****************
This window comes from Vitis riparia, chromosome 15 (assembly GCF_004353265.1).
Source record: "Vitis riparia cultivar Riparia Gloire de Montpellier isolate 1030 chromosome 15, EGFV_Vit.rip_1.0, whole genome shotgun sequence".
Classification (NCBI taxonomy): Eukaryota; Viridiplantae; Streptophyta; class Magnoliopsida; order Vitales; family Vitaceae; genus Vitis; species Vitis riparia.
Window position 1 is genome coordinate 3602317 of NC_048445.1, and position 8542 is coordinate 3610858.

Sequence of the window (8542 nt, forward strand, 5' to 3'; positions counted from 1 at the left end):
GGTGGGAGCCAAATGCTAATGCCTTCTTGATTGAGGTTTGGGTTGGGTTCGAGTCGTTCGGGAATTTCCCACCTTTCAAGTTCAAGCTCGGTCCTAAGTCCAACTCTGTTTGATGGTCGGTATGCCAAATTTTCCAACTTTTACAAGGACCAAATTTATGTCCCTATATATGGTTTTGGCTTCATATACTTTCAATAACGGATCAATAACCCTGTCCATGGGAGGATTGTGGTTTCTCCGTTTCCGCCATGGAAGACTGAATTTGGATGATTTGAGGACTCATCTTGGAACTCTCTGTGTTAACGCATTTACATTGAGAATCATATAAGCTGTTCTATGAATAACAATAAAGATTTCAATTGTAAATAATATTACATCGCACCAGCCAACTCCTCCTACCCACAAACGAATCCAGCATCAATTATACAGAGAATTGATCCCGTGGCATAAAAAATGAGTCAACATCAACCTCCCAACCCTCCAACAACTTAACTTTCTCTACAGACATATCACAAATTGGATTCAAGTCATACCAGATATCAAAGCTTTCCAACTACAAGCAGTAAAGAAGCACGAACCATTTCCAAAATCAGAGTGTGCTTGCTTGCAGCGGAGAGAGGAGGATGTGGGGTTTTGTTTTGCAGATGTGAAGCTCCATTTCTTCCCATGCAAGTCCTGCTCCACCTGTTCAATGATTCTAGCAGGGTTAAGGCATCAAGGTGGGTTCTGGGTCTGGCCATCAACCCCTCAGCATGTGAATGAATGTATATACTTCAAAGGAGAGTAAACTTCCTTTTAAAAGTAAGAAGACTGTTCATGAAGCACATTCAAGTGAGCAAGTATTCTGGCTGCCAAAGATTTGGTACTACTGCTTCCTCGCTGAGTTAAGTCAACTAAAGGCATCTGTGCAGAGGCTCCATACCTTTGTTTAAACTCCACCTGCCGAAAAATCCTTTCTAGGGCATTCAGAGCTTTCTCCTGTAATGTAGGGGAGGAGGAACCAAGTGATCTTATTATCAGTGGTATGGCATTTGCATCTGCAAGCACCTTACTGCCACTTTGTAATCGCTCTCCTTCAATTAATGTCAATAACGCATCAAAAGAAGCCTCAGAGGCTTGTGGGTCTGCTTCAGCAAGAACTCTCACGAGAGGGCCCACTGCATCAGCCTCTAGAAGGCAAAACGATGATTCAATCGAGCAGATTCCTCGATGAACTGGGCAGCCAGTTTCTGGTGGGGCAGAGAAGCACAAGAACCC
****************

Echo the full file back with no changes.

This window comes from Vitis riparia, chromosome 15 (assembly GCF_004353265.1).
Source record: "Vitis riparia cultivar Riparia Gloire de Montpellier isolate 1030 chromosome 15, EGFV_Vit.rip_1.0, whole genome shotgun sequence".
Classification (NCBI taxonomy): Eukaryota; Viridiplantae; Streptophyta; class Magnoliopsida; order Vitales; family Vitaceae; genus Vitis; species Vitis riparia.
Window position 1 is genome coordinate 3602317 of NC_048445.1, and position 8542 is coordinate 3610858.

Sequence of the window (8542 nt, forward strand, 5' to 3'; positions counted from 1 at the left end):
GGTGGGAGCCAAATGCTAATGCCTTCTTGATTGAGGTTTGGGTTGGGTTCGAGTCGTTCGGGAATTTCCCACCTTTCAAGTTCAAGCTCGGTCCTAAGTCCAACTCTGTTTGATGGTCGGTATGCCAAATTTTCCAACTTTTACAAGGACCAAATTTATGTCCCTATATATGGTTTTGGCTTCATATACTTTCAATAACGGATCAATAACCCTGTCCATGGGAGGATTGTGGTTTCTCCGTTTCCGCCATGGAAGACTGAATTTGGATGATTTGAGGACTCATCTTGGAACTCTCTGTGTTAACGCATTTACATTGAGAATCATATAAGCTGTTCTATGAATAACAATAAAGATTTCAATTGTAAATAATATTACATCGCACCAGCCAACTCCTCCTACCCACAAACGAATCCAGCATCAATTATACAGAGAATTGATCCCGTGGCATAAAAAATGAGTCAACATCAACCTCCCAACCCTCCAACAACTTAACTTTCTCTACAGACATATCACAAATTGGATTCAAGTCATACCAGATATCAAAGCTTTCCAACTACAAGCAGTAAAGAAGCACGAACCATTTCCAAAATCAGAGTGTGCTTGCTTGCAGCGGAGAGAGGAGGATGTGGGGTTTTGTTTTGCAGATGTGAAGCTCCATTTCTTCCCATGCAAGTCCTGCTCCACCTGTTCAATGATTCTAGCAGGGTTAAGGCATCAAGGTGGGTTCTGGGTCTGGCCATCAACCCCTCAGCATGTGAATGAATGTATATACTTCAAAGGAGAGTAAACTTCCTTTTAAAAGTAAGAAGACTGTTCATGAAGCACATTCAAGTGAGCAAGTATTCTGGCTGCCAAAGATTTGGTACTACTGCTTCCTCGCTGAGTTAAGTCAACTAAAGGCATCTGTGCAGAGGCTCCATACCTTTGTTTAAACTCCACCTGCCGAAAAATCCTTTCTAGGGCATTCAGAGCTTTCTCCTGTAATGTAGGGGAGGAGGAACCAAGTGATCTTATTATCAGTGGTATGGCATTTGCATCTGCAAGCACCTTACTGCCACTTTGTAATCGCTCTCCTTCAATTAATGTCAATAACGCATCAAAAGAAGCCTCAGAGGCTTGTGGGTCTGCTTCAGCAAGAACTCTCACGAGAGGGCCCACTGCATCAGCCTCTAGAAGGCAAAACGATGATTCAATCGAGCAGATTCCTCGATGAACTGGGCAGCCAGTTTCTGGTGGGGCAGAGAAGCACAAGAACCC